1.2 Statement of the Problem
Despite the mergers and acquisitions of banks in the country, some of the merged banks are still facing those challenges that led to the 2005 consolidation. These challenges include; poor risk management, poor corporate governance practices, over reliance on public sector funds, weak infrastructure, insufficient regulation and reporting, weak credit assessment skills, lack of professionalism and skills gap, which have resulted to illiquidity in the sector thereby causing more banks distressed that is characterized by job losses causing untold hardship in the country after the consolidation.
It is on the basis of the above that this research is aimed to determine the reasons why most companies fail to achieve capital adequacy despite the practice of mergers and acquisitions and how can the difficulties in achieving capital adequacy be overcome. These were the main problems of this study with particular reference to Union bank of Nigeria Plc.
Prior to the consolidation of the banking sector in Nigeria initiated by Chukwuma Soludo in 1995, it was assumed that the Nigerian banking sector was in comatose, therefore, Mergers and acquisitions were part of the reforms strategies adopted to reposition the sector. These were done to achieve improved financial efficiency, forestall operational hardships and expansion bottlenecks. This study therefore critically looks at the effect of merger and acquisition on organizational performance, with a focus on the Nigerian banking sector.
1.3 Purpose of the Study
This research work will study the following:
- To determine the effect of merger and acquisition on banks return on equity.
- To determine the effect of merger and acquisition on banks profitability.
- To determine the effect of merger and acquisition on banks credit risk.
- To examine the effect of merger and acquisition on poor risk management, poor corporate governance practices and insufficient regulation.
1.4 Relevant Research Questions
In studying merger and acquisition and organizational performance, the following questions would be pertinent:
- Does merger and acquisition have any effect on banks return on equity?
- Does merger and acquisition have any effect on banks profitability?
- Does merger and acquisition have any effect on banks credit risk?
- What are the effects of merger and acquisition on poor risk management, poor corporate governance practices and insufficient regulation?
1.5 Statement of Hypothesis
H1: Merger and acquisition does not have significantly effect on banks return on equity.
H2: Merger and acquisition does not have significantly effect on banks profitability.
H3: Merger and acquisition does not have significantly effect on banks credit risk.
H4: Merger and acquisition does not have effect on poor risk management, poor corporate governance practices and insufficient regulation.
1.6 Significance of the Study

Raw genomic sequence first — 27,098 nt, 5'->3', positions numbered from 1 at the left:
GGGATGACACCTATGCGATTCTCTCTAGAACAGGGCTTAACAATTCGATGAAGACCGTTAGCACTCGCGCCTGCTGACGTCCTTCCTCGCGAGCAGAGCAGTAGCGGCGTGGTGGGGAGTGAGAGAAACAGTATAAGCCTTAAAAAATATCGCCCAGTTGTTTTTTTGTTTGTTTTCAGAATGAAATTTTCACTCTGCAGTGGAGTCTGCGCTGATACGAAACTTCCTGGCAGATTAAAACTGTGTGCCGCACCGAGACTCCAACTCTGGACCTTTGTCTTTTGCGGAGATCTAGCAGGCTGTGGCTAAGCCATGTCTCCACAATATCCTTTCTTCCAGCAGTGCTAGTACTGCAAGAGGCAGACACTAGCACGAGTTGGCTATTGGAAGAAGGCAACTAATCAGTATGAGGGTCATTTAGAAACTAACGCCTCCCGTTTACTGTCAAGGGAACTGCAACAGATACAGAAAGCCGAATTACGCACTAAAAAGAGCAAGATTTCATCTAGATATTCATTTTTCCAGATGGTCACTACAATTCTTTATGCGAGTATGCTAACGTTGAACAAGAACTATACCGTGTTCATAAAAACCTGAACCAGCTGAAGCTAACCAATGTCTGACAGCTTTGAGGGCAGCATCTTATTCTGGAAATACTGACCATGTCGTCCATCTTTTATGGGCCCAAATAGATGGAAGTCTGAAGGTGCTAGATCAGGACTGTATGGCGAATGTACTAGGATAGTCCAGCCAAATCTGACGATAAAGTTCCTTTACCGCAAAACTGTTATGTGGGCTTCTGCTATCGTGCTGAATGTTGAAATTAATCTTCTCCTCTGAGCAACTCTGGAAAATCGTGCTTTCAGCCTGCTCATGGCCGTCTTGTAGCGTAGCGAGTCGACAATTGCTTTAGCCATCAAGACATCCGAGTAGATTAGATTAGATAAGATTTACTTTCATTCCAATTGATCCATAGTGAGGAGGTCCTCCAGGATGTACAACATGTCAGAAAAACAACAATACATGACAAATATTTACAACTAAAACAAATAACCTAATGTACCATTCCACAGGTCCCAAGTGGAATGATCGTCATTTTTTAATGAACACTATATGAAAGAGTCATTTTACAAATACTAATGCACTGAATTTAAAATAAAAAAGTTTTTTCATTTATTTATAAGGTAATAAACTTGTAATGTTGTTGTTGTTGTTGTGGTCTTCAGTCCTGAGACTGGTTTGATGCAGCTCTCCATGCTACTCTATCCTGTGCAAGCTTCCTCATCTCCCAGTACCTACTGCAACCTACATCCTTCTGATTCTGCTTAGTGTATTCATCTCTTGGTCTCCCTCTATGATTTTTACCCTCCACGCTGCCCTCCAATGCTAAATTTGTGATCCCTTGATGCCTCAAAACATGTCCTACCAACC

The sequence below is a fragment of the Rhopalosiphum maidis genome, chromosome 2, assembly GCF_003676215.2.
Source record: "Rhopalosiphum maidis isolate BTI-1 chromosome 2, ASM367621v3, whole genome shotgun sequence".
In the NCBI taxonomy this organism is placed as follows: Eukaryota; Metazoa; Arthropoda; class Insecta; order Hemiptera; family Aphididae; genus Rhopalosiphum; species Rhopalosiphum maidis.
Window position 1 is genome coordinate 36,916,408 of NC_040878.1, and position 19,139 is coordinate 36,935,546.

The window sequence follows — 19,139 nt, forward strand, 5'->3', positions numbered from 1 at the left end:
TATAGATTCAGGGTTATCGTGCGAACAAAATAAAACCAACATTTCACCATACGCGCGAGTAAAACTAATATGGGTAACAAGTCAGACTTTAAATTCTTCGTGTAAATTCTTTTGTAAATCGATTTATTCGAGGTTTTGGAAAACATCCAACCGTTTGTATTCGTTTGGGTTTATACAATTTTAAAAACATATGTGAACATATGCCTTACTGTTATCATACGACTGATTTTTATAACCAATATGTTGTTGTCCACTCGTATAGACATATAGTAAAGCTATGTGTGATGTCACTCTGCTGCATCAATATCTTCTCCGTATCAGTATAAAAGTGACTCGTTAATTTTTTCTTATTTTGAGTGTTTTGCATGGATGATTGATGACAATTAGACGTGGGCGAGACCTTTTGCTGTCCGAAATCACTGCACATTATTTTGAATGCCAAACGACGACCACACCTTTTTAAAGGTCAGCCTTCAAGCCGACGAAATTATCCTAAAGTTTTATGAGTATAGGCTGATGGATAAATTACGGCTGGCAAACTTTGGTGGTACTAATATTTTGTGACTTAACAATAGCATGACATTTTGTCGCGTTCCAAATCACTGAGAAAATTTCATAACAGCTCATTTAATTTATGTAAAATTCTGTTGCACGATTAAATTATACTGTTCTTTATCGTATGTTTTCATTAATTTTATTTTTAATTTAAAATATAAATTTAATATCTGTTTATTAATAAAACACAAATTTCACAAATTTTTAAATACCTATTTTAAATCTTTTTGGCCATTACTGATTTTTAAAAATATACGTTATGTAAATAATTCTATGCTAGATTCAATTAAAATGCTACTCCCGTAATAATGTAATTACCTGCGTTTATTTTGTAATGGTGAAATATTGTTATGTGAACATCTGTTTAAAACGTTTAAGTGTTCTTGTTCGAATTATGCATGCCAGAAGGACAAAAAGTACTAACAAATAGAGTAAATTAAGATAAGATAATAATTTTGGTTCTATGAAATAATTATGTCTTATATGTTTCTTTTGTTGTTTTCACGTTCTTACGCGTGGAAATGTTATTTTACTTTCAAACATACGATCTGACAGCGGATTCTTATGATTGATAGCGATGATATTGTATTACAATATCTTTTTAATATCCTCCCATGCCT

This study would serve as eye opener to government agencies that are involved in making policies on bank reforms.
The study will consider the effect of merger and acquisition on the banking sector which is aimed at strengthening and ensuring a diversified, strong and reliable banking sector which will play active roles in the Nigerian economy. The study will also enlighten investors that the state of the Nigerian bank has undergone a lot of changes through merger and acquisition and hence, a sure ground for profitable investment.
Again the study would serve as a resource for further knowledge and investigation by scholars who wish to study further on banking reforms, merger and acquisition in Nigeria.
Above all the study would serve as a theoretical contribution to selected banks on strengthening its policy on merger and acquisition.
1.8 Scope of the Study
This research studies the effect of merger and acquisition on selected commercial banks. Since it will be difficult and cumbersome in terms of time, financial resources and other logistics to study the whole banks in Nigeria, study shall limit its scope to United Bank for Africa Plc, Sterling Bank Plc, Access Bank Plc and Eco Bank Plc.
1.9 Definition Of Terms
For a better understanding of this research work, the following terminologies are hereby explained:
Bank Performance: statement that indicates the profitability of an organization.
Merger: Coming together of two organizations to become one.
Acquisition: the process whereby one organization buys over the ownership and control of another organization.
Return on equity (ROE): It measures the rate of return for ownership interest of common stock owners. It measures the efficiency of a firm at generating profits from each unit of shareholder equity, also known as net assets or assets minus liabilities.
Profitability: This is the ability of a business to earn a profit. A profit is what is left of the revenue a business generates after it pays all expenses directly related to the generation of the revenue, such as producing a product, and other expenses related to the conduct of the business’ activities.
Credit Risk: The risk of loss of principal or loss of a financial reward stemming from a borrower’s failure to repay a loan or otherwise meet a contractual obligation.